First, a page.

Joan Bernard of Greenville thought she had the wrong place when she went to vote Tuesday afternoon at the Blue Ball Barn.
“There wasn’t anybody there,” she said. She had been hearing stories about long lines from friends and relatives all day when she went about 2:30 p.m.
She was the only one voting.
Bernard asked a poll worker if the situation was normal.
“Are you kidding?” he asked. “We have been slammed all day. This is a break right here.”
Her story was rare Tuesday, maybe unique. Polling places that had long lines in early morning saw those lines slack off by mid afternoon, but pick up as quitting time was rolling around.
David McGowan of Middletown watched the line of voters at St. Georges Technical High School from his home all morning and decided to try his luck at 12:16 p.m. He was told that his wait could be an two and one-half hours.
The line was moving along and then just stopped for a half hour when McGowan was about halfway to the voting area. He left, because he had to pick his son up from school.
With 130,000 ballots cast before the election via absentee and vote by mail, some wondered if the polls would be packed, but they were. Gov. John Carney said Tuesday afternoon that he expected a record voter turnout.
Allan Angel, a Democrat running for 3rd District Levy Court in Dover, said Cheswold was the busiest polling place he had been to out of the nine he visited.
Calling the voter turnout “unprecedented,” he said he thought that if he added up the number of voters in every election he’s been in so far, it would equal the number of voters out on Tuesday.
Polls close at 8 pm., but sites that have voters waiting in line must allow them all to vote.
Those casting ballots in person said they wanted to make sure their votes counted, so they didn’t vote by mail.
David Anderson, voting at Fred Fifer Middle School in Camden, said he’s OK with voting by mail and has voted that way himself.
“But I’m a big believer in the machines because we spend tens of millions of dollars so that votes are counted quickly and easily, and I think they should be encouraged,” he said. “When I can, I just like showing up and voting.”
Sisters Julia and Lauren Pala, both University of Delaware students, voted for Trump at Hockessin PAL Center. They said it took them five minutes in early afternoon.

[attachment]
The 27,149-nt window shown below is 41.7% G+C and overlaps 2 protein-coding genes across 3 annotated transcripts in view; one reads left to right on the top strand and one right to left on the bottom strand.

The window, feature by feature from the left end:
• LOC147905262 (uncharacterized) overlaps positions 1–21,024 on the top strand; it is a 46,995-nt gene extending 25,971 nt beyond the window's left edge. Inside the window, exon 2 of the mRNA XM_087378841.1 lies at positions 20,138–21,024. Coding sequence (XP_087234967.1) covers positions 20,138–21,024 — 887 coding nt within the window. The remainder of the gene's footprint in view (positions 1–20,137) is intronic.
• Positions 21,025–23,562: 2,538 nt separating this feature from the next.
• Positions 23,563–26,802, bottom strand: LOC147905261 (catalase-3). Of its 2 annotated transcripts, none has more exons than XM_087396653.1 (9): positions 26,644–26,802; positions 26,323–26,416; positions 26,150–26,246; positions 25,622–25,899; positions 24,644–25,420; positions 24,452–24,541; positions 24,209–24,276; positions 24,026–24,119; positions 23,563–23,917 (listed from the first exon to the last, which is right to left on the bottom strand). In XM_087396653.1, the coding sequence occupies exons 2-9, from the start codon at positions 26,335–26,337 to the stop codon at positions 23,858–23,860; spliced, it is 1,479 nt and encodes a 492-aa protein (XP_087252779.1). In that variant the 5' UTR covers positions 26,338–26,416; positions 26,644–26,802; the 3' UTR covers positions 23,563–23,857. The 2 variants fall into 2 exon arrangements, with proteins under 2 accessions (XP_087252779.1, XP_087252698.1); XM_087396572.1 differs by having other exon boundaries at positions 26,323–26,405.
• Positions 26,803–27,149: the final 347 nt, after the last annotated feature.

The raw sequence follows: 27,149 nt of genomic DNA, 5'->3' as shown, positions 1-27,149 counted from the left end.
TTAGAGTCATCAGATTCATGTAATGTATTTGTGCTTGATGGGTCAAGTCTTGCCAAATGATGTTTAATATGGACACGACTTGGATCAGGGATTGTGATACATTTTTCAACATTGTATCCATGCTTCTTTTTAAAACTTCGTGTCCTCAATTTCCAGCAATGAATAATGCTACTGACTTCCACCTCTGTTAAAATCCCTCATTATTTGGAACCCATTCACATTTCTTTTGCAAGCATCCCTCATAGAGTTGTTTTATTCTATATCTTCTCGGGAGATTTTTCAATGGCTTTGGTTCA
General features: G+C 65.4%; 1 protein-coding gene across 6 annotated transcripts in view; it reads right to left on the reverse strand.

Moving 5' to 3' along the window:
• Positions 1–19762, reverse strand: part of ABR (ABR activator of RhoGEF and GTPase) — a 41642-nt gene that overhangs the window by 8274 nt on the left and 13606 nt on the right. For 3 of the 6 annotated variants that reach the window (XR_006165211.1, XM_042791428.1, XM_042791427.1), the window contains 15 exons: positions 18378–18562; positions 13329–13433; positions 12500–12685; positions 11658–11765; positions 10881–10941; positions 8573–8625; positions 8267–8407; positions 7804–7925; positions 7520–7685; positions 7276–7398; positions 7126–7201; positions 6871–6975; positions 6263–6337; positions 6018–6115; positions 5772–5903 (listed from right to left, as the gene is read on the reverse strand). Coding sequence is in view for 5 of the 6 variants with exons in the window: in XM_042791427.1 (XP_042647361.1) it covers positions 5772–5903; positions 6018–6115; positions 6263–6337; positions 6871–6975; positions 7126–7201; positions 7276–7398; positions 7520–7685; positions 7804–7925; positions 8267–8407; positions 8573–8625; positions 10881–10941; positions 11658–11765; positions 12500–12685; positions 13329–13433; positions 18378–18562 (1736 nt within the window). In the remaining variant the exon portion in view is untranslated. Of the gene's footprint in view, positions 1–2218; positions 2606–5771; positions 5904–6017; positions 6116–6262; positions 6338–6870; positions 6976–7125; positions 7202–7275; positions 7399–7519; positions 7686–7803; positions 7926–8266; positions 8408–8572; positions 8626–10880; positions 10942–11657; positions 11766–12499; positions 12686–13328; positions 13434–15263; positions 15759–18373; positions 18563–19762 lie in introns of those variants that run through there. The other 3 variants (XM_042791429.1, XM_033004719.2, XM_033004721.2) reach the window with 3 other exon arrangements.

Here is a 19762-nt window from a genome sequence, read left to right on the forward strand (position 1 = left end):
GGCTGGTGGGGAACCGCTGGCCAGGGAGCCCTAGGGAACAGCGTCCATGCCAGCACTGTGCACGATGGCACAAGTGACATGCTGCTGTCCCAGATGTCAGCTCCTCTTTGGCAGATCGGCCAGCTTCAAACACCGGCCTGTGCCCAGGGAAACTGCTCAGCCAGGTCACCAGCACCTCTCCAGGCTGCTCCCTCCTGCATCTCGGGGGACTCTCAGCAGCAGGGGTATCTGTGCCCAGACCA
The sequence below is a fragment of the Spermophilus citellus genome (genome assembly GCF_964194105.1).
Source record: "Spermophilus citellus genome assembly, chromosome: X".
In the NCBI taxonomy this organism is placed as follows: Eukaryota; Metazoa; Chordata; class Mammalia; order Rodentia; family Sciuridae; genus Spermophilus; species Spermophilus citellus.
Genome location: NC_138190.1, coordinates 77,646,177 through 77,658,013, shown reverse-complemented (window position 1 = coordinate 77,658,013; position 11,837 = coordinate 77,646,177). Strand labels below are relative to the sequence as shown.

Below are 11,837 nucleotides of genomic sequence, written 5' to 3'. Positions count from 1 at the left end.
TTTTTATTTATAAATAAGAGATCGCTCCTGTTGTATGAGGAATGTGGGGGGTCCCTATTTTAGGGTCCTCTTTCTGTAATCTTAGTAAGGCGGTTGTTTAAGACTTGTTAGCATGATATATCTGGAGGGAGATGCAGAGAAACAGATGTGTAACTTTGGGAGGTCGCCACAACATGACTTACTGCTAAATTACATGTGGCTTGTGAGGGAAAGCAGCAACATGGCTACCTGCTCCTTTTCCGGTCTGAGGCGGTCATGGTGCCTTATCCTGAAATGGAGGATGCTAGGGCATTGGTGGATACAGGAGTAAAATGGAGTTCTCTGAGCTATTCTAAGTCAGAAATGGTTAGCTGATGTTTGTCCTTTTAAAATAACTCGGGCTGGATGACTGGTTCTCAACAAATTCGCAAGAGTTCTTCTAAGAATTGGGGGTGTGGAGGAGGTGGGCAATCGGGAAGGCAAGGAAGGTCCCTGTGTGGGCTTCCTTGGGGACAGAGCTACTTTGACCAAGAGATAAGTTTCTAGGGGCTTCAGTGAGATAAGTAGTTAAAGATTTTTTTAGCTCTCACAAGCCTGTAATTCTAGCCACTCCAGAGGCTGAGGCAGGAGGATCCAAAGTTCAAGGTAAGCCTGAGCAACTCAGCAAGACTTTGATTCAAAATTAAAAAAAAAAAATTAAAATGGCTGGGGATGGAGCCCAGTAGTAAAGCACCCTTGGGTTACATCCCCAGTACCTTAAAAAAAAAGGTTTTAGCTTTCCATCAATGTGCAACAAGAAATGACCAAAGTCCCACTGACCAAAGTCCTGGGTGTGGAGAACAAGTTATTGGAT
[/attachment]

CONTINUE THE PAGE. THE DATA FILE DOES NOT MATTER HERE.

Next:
“We have a small business (Pala Bros. Furniture in Elsmere), and Trump supports small business,” Julia said.
If Biden wins, Lauren said, “It will be a little bit of an upset, but you kind of have to respect both views.”
Not all voters voted for a straight ticket.
Terry and Al Sanchez said while waiting to vote at Brandywine High School that they were going to vote straight Democratic, with one exception.
They had dropped by the school early in the morning and the line there wrapped all around the building. Friends were telling them they waited an hour to hour and one-half to vote. There was still a line when the Sanchezes came back after lunch, but after 15 minutes, they were near the doors.
They chose Biden for president. “I don’t know how you cannot,” Al said. “Everything out of Trump’s mouth is untrue, it seems like. He keeps flip flopping. He’s not trustworthy.”
“I would like to see COVID go away,” Terry said, “and I think he would be the best person for the job.”
They picked Republican state Sen. Cathy Cloutier in what’s been described as a tight race.
“I know she’s Republican, but I think she’s done a good job for us,” Al said. “I’m an independent, so I’m just voting what I think is the best. This lines up most with Democratic, but I don’t vote party lines.”
Terry said she’s been really happy with what the current Delaware administration has done with COVID-19.
“I think we’ve been hit less hard than some of the other states,” she said. “I certainly hope they get in.”
Staff writer Daniel Larlham Jr. contributed to this report.